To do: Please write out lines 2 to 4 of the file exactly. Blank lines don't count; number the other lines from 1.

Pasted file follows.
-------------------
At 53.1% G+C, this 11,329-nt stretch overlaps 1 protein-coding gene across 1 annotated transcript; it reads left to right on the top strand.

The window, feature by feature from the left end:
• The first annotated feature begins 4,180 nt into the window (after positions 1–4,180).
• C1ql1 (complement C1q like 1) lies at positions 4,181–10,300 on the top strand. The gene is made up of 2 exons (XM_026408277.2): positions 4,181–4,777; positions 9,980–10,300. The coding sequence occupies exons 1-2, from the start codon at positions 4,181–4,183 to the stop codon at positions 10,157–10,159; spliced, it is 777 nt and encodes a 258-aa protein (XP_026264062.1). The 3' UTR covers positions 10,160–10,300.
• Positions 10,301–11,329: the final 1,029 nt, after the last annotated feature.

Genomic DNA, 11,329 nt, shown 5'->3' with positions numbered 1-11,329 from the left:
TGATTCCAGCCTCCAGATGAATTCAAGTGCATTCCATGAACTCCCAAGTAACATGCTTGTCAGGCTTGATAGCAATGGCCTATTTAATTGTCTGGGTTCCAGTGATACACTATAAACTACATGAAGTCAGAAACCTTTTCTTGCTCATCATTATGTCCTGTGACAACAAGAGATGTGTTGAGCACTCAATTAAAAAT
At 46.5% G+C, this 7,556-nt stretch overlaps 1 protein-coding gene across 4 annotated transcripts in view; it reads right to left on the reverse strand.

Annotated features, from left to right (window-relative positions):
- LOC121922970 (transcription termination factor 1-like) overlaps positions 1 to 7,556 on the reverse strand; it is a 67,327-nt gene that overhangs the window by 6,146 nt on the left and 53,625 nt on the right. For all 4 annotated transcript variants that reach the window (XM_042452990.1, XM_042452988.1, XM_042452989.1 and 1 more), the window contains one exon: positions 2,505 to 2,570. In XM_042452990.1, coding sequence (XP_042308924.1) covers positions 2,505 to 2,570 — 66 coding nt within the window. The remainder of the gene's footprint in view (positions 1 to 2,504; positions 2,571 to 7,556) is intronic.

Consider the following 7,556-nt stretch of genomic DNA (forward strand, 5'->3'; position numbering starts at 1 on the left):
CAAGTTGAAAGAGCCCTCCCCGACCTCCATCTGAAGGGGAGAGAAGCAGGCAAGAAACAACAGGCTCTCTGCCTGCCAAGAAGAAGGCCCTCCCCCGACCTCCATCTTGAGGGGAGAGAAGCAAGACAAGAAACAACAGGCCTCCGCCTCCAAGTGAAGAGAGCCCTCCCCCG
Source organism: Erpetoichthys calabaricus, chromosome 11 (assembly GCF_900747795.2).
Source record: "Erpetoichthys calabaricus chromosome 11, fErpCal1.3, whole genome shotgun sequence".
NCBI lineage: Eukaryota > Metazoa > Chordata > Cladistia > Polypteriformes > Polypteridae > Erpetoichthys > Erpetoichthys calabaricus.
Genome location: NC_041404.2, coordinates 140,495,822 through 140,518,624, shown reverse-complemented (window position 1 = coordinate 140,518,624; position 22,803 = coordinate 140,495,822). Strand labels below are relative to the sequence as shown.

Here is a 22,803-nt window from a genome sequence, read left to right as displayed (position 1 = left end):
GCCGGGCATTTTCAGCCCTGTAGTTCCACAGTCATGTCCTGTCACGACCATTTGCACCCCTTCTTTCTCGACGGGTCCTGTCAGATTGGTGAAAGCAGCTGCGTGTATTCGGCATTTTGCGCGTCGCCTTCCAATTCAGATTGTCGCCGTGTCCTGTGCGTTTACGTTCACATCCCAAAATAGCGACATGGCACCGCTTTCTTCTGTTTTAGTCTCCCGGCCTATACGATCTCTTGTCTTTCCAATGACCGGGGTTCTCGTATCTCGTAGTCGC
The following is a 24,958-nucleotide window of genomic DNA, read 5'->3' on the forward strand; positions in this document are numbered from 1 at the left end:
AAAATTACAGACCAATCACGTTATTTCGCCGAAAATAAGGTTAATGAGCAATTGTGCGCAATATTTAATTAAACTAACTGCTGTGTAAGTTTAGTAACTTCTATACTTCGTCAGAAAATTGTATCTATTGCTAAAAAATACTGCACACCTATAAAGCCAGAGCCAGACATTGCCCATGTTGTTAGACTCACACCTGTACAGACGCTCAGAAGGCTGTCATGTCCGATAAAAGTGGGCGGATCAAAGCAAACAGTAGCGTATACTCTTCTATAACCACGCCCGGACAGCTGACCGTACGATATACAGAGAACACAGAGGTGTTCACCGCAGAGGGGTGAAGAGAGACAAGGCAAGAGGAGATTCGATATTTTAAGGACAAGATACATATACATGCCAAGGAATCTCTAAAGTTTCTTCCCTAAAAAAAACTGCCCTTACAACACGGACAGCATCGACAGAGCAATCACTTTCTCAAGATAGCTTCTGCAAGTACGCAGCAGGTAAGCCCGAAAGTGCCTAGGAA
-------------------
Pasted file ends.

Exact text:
The window, feature by feature from the left end:
• The first annotated feature begins 4,180 nt into the window (after positions 1–4,180).
• C1ql1 (complement C1q like 1) lies at positions 4,181–10,300 on the top strand. The gene is made up of 2 exons (XM_026408277.2): positions 4,181–4,777; positions 9,980–10,300. The coding sequence occupies exons 1-2, from the start codon at positions 4,181–4,183 to the stop codon at positions 10,157–10,159; spliced, it is 777 nt and encodes a 258-aa protein (XP_026264062.1). The 3' UTR covers positions 10,160–10,300.